Having recently returned to La Liga action after scoring the winning penalty to claim Olympic gold, Brazilian golden boy Neymar is back on the back pages like he never left. Controversy is never too far away from the 24 year old; this time it’s his showboating exploits that have the Spanish media divided on this latest act of trickery/treachery.
The Spanish premier division is no stranger to skilful Brazilians. The league has played host to some of the most outrageous players ever to come out of Brazil – think Ronaldinho, Ronaldo, Rivaldo, Robinho etc. etc. – so one would think that the elaborate expression of five-star skill moves is something that La Liga fans would not only be used to, but almost expect. However, in the eyes of some, Neymar is pushing the boundaries of what is acceptable. Some believe that Neymar’s tricks on the football pitch is now straying from brilliant to showing a blatant disrespect to his opponents, leading to them getting frustrated and eventually lashing out at him.
This is an accusation that Neymar has had to deal with before. In February he performed an audacious rainbow flick against Celta Vigo, and did the same in a Copa Del Ray final in 2015 against Athletic Bilbao. Against Celta Vigo, the flick was met was rapturous applause by the Nou Camp faithful, who appreciated the fearlessness of their number 11. Against Athletic Bilbao however, the reaction from both the audience and players were very much different. Barca were 3-1 up and cruising to the win when in the 86th minute Neymar flicked the ball over the defender’s head before being blocked off. The Bilbao players acted with anger and started crowding around the Brazilian, shouting all sorts of Spanish expletives (I imagine), kicking off a mini handbag battle royale. Neymar remained extremely calm during all the fracas, and why not? His team were a few minutes away from the Copa Del Rey title, and with all this commotion, it would only run down the clock.
The Bilbao players, and fans alike, were outraged. Part of this could be attributed to the fact they were having to come to terms with being outplayed by a far superior team; their frustration at losing the cup final was already at a peak and now this act from Neymar gave them a perfect excuse to vent. The other reason for this outburst, and one which was much more focused on by the media in the days after the final, was that Neymar’s show of skill was went against the un-written laws of Spanish football, that it was rude and not akin to how the game is played in their country.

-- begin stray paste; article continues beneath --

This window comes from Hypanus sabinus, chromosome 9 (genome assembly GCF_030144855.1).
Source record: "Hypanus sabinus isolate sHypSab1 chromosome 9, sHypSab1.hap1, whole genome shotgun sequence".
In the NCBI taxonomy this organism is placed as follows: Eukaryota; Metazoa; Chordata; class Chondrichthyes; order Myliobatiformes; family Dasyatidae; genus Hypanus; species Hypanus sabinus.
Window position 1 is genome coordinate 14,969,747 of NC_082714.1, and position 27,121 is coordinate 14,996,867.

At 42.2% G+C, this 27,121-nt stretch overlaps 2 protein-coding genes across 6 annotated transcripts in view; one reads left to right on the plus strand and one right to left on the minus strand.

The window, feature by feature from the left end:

The issue started a whole debate on whether Neymar had overstepped the mark, a conversation that has restarted following Barcelona’s recent victory over Leganes. Names from all over the league have weighed in with their opinions on the matter:
Diego Simone – “Neymar is an extraordinary player. He won the Olympic Games after being criticised in Brazil after the first two games. He has found in Barcelona the right place to express his talent. Everyone has their own style and their own way of playing. He has been criticised, even in his personal life. He enjoys himself, sings, dances… and destroys teams. They can keep criticising him, the kid responds where he must respond.”
Michael Laudrup – “Why are you taking the ball across your own half? You’re provoking the opposition. At 0-4 you can’t be showboating and provoking your opponents.”
Zinedine Zidane – “That’s what Neymar is like. There are those who like it, and others who don’t. When you do too many tricks, it’s to be expected that your opponent will get angry, but in terms of entertainment value, it’s great that people get the chance to enjoy the performances of such a player.”
As far as I see it, Neymar can do what he wants to on the pitch. He’s earned it.
Neymar is one of the world’s best players because he is a risk-taker, because he is completely unapologetic in his self-confidence and in his approach to the beautiful game. He does things at the top level of competition that other players struggle to think about doing on a 5-a-side pitch with their younger cousins. He provides the entertainment that audiences pay season-tickets for and turns football pitches in to playgrounds with his skill. Neymar is a talent to be savoured, to be encouraged. Just because others’ mundane approach to winning a football match differs from Neymar’s it doesn’t mean that it’s wrong. We are so conditioned against others’ expressing themselves and having total belief in their own ability that when it’s flashed in front of our eyes we don’t know what to do about it other than to reject it.
I think Guillem Balague summarised it perfectly:
“There is a non-written rule that you are not supposed to do what he does. But who wrote that rule? It goes back to how football was perceived in the Anglo-Saxon world – that it shows disrespect to your opponents. Neymar comes from a different culture. If you go to the beaches of Rio de Janeiro, it happens all the time. It is how they show their love for the games and love for life. But there has to be a balance. There is a fine line between doing it for the love of it and taking the mickey. As long as he doesn’t go overboard, he can do as much showboating as he wants, but as a coach, I want him to be effective with it. Even with referees, there is a feeling that there has to be a limit to what you can do”
Good thing that Neymar scored 31 goals with 27 assists last season, otherwise there’d really be a problem.